8. As noted at the Tokyo CGI meeting in October, the IMF supported the authorities intention--approved by Parliament--to target a budget deficit of 3.7 percent of GDP for 2001. This target was viewed as representing an appropriate balance between fiscal stimulus and beginning the crucial process of fiscal consolidation. Indeed, given the sharp increase in government debt associated with the 1997-98 crisis, the restoration of a sustainable fiscal position with a reduction in the government debt burden will be a critical condition for continued growth over the medium term.

9. Against this background, both the IMF mission and the Indonesian authorities view with serious concern the significant deterioration in the fiscal situation that has emerged since the time the 2001 budget was approved by Parliament in December 2000. Owing mainly to a combination of policy changes and the impact of declining market confidence on the rupiah, our joint projections indicate that the budget deficit could rise to about 6 percent of GDP, almost two-thirds higher than the budget target, unless corrective measures are urgently adopted. Such a widening in the deficit can not be justified for a number of reasons. Most importantly: (i) it could further weaken market confidence given the concerns about fiscal sustainability; and (ii) it could not be financed without leading to a serious further increase in inflationary pressures. Addressing the fiscal problem, thus, has been a focal point of the mission's work with the authorities.

10. We are pleased to say that progress is being made in addressing the fiscal problem for 2001. First, as I have indicated, we have agreed on the size of the problem, namely that, unless action is taken, the deficit for 2001 is likely to reach 6 percent of GDP. Second, we have agreed that it is essential that measures be adopted as soon as possible to keep the deficit broadly at the level approved by Parliament in the budget. Third, key Parliamentary leaders have told the mission that they intend to cooperate with the government toward the passage of an appropriate revision to the budget.

11. The next step, therefore, is for the government to prepare a concrete set of corrective actions in the context of a revised budget for 2001, and submit this proposal to the Parliament for accelerated approval. Here, too, there is progress. The mission has reached agreement on the broad areas where fiscal measures could be taken. However, given the size of the problem, bold initiatives are needed, and these will take some time to be fully formulated. The government has been working very hard to formulate the needed measures in recent days. Carrying this work to completion will be its core task for the coming weeks.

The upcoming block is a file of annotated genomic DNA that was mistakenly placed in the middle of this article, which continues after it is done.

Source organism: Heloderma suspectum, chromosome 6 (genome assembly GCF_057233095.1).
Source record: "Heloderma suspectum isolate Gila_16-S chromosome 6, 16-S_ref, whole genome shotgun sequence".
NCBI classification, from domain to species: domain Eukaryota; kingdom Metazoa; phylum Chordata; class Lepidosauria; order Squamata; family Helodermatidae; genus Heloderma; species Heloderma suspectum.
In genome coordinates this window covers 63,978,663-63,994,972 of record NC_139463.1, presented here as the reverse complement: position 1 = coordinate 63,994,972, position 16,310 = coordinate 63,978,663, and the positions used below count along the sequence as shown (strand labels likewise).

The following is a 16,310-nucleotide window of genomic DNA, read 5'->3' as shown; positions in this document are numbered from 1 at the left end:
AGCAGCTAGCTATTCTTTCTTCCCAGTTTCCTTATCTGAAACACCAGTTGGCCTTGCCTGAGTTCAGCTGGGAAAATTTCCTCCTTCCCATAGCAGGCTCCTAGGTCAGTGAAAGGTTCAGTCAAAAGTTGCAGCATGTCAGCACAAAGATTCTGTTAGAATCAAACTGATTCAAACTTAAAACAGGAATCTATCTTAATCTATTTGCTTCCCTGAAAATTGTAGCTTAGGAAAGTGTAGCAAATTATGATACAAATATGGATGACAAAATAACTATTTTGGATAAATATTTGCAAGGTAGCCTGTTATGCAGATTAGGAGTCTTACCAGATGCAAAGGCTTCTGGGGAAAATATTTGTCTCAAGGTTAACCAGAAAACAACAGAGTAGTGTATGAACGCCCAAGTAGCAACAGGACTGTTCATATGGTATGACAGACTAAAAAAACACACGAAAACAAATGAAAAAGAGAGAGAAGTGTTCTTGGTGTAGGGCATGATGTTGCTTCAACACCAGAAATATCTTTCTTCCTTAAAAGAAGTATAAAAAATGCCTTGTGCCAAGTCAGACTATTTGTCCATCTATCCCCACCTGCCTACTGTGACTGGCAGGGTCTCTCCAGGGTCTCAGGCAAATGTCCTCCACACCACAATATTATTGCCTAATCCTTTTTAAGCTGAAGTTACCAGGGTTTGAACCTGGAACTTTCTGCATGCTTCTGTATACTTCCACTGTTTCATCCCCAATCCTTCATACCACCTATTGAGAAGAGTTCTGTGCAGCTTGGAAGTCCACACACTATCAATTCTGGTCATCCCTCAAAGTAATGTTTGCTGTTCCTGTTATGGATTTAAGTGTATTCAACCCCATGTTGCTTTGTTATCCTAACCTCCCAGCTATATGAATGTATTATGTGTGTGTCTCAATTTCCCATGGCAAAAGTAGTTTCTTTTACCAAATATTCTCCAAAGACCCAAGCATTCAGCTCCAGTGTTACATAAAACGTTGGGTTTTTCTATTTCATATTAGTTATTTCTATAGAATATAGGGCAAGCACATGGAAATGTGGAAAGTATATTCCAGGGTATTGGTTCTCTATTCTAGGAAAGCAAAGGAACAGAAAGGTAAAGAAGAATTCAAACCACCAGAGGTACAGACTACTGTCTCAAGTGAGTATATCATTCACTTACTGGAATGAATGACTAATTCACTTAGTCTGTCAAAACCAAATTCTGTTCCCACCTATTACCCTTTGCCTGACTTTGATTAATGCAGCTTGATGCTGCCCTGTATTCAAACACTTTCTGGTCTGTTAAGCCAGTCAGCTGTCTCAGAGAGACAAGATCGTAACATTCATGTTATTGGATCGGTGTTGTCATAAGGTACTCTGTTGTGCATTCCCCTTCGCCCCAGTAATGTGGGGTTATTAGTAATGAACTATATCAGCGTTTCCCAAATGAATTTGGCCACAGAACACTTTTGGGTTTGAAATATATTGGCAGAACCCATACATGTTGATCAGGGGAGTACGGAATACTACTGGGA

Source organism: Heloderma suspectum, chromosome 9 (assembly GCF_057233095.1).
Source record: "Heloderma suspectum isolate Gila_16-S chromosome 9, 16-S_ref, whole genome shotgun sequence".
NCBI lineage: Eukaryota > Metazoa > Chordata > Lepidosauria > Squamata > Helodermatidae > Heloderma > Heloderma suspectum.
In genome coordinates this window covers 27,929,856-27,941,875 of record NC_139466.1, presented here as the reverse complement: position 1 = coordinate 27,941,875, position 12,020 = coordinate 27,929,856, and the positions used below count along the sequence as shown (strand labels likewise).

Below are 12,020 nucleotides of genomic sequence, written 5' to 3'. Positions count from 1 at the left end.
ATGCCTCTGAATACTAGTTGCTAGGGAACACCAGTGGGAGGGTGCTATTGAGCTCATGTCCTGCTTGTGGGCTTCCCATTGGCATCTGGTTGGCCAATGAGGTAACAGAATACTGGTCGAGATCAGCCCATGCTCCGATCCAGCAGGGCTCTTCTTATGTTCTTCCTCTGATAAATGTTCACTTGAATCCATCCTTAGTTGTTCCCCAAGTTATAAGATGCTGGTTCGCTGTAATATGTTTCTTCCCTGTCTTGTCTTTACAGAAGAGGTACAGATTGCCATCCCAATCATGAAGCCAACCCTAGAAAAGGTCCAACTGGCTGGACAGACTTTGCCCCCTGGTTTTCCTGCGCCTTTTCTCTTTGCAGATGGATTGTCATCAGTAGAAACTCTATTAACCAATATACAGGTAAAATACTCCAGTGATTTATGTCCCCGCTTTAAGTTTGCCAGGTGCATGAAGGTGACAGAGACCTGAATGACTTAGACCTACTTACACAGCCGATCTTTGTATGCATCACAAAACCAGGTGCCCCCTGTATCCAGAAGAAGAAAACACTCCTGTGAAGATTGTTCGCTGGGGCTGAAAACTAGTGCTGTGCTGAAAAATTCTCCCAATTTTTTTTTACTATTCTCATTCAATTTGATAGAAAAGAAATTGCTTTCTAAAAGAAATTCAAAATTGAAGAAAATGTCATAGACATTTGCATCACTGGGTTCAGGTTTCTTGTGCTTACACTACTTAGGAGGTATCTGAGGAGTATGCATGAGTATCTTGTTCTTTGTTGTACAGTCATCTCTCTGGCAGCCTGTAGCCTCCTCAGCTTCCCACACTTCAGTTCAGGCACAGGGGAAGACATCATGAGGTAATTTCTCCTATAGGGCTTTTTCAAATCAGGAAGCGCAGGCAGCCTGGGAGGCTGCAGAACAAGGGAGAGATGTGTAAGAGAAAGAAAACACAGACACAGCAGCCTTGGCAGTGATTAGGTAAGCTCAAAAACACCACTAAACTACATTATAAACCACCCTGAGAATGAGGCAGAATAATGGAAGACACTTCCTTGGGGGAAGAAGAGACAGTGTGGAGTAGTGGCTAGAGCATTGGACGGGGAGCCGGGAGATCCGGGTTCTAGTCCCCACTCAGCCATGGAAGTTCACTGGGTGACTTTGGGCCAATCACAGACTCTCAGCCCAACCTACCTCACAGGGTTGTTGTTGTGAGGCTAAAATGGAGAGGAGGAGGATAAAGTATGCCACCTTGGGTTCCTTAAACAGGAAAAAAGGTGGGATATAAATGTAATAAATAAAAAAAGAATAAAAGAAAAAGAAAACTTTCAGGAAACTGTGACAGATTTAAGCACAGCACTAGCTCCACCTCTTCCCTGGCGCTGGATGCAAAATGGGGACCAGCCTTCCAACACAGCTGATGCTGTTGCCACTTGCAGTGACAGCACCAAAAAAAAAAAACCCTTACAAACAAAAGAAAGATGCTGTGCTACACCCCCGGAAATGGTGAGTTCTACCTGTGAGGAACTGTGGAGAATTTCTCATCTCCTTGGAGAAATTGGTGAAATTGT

12. At the same time, the government intends to take essential steps to ensure that budgeted levels of domestic financing from IBRA recoveries and privatization receipts can be attained, implying an acceleration of the progress so far in these areas in 2001. Regarding donor financing, I am sure that the international community will continue to strongly support the authorities' efforts to preserve an appropriate budgetary stance for 2001 and implement the overall economic program. In this way, with strengthened efforts all round, we remain confident that budgetary financing from nonbank domestic sources and from the donor community can still be mobilized to finance a deficit at the budgeted level of 3.7 percent of GDP. In this connection, the government has been considering the issuance of a sovereign bond securitized by natural resource exports. Our advice to the government has been to exclude such financing as it would reduce future flexibility in managing the external debt and risk jeopardizing the seniority of multilateral and official creditors.